Promoting macrophage survival delays progression of pre-existing atherosclerotic lesions through macrophage-derived apoE

Laura Bouchareychas, John Pirault, Flora Saint-Charles, Virginie Deswaerte, Tiphaine Le Roy, Wendy Jessup, Philippe Giral, Wilfried Le Goff, Thierry Huby, Emmanuel L. Gautier, Philippe Lesnik

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14 Citations (Scopus)


Aims Macrophage apoptosis is a prominent feature of atherosclerosis, yet whether cell death-protected macrophages would favour the resolution of already established atherosclerotic lesions, and thus hold therapeutic potential, remains unknown. Methods and results We irradiated then transplanted into Apoe-/- or LDLr-/- recipient mice harbouring established atherosclerotic lesions, bone marrow cells from mice displaying enhanced macrophage survival through overexpression of the antiapoptotic gene hBcl-2 (Mø-hBcl2 Apoe-/- or Mø-hBcl2 Apoe+/+ LDLr-/-). Both recipient mice exhibited decreased lesional apoptotic cell content and reduced necrotic areas when repopulated with Mø-hBcl2 mouse-derived bone marrow cells. In contrast, only LDLr-/- recipients showed a reduction in plasma cholesterol levels and in atherosclerotic lesions. The absence of significant reduction of plasma cholesterol levels in the context of apoE deficiency highlighted macrophage-derived apoE as key in both the regulation of plasma and tissue cholesterol levels and the progression of pre-existing lesion. Accordingly, hBcl2 expression in macrophages was associated with larger pools of Kupffer cells and Ly-6Clow monocytes, both high producers of apoE. Additionally, increased Kupffer cells population was associated with improved clearance of apoptotic cells and modified lipoproteins. Conclusion Collectively, these data show that promoting macrophage survival provides a supplemental source of apoE, which hinders pre-existing plaque progression.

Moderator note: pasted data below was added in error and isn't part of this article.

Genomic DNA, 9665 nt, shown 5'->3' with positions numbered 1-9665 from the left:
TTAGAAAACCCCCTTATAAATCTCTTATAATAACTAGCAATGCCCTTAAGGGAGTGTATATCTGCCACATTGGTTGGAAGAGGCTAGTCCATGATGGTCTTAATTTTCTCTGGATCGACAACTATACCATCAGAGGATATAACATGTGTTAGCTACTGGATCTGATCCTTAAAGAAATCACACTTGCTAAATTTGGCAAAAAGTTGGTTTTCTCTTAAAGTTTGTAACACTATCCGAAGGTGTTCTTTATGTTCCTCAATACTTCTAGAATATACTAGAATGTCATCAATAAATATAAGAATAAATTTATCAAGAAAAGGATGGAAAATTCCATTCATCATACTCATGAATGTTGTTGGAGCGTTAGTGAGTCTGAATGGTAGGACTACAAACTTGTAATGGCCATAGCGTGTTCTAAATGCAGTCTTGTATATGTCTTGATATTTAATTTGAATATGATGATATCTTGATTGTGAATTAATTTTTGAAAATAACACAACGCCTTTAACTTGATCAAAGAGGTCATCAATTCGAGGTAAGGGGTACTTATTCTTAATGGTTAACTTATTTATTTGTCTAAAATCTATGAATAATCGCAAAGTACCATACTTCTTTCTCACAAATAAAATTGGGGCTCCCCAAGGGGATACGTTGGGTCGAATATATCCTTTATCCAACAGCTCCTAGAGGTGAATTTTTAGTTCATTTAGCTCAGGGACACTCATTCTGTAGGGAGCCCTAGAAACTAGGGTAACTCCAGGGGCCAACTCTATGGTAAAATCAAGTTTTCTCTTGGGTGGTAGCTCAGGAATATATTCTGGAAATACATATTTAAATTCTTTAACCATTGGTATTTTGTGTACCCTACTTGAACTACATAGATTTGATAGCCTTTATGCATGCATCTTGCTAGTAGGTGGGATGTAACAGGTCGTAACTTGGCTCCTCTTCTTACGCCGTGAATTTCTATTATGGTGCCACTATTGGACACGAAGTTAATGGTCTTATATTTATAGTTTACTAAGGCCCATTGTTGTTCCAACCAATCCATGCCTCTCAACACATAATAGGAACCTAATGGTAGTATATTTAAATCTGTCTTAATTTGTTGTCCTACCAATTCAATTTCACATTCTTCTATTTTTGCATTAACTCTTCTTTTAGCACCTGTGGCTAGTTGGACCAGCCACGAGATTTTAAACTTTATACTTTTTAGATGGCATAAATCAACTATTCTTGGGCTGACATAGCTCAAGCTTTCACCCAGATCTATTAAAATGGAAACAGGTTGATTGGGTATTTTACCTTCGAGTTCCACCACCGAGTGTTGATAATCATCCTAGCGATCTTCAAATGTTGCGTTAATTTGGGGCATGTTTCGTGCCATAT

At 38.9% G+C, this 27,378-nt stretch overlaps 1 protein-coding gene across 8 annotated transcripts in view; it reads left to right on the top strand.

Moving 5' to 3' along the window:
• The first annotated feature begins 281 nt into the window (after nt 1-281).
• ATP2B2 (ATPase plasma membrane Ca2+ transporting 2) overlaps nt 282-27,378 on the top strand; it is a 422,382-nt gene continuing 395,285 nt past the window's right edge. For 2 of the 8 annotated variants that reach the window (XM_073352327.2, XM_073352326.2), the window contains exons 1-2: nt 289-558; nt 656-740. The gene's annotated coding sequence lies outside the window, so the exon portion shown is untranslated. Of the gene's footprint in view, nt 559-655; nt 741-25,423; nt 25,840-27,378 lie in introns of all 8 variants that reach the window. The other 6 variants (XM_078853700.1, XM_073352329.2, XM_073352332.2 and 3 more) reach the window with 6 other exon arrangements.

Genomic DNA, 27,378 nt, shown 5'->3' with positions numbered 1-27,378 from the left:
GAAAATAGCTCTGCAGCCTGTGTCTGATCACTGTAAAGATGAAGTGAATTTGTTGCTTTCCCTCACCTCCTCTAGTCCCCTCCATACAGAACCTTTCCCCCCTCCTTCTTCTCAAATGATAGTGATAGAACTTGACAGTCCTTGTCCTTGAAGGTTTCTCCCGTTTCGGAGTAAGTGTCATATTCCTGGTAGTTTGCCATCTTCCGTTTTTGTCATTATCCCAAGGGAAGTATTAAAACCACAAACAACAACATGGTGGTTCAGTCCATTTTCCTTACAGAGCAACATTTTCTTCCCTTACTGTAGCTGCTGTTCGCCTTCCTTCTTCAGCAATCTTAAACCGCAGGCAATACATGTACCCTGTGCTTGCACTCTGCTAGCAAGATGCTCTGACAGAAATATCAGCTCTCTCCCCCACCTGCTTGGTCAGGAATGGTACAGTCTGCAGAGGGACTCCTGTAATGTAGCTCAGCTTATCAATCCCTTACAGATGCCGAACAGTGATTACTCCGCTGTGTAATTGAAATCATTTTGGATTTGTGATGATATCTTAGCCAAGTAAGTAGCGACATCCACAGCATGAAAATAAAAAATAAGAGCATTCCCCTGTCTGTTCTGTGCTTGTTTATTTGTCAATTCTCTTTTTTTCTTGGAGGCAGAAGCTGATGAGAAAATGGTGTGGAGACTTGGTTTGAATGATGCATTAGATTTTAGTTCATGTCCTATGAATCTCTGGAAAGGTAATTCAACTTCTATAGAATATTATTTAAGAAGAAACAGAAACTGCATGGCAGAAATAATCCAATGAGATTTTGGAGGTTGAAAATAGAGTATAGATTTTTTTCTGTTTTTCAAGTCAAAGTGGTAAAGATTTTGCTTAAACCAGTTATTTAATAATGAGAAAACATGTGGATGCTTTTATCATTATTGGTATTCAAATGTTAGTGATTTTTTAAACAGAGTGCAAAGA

Original languageEnglish
Pages (from-to)111-123
Number of pages13
JournalCardiovascular Research
Issue number1
Publication statusPublished - 1 Oct 2015
Externally publishedYes


  • Apolipoprotein E
  • Apoptosis
  • Atherosclerosis
  • Cholesterol
  • Macrophage

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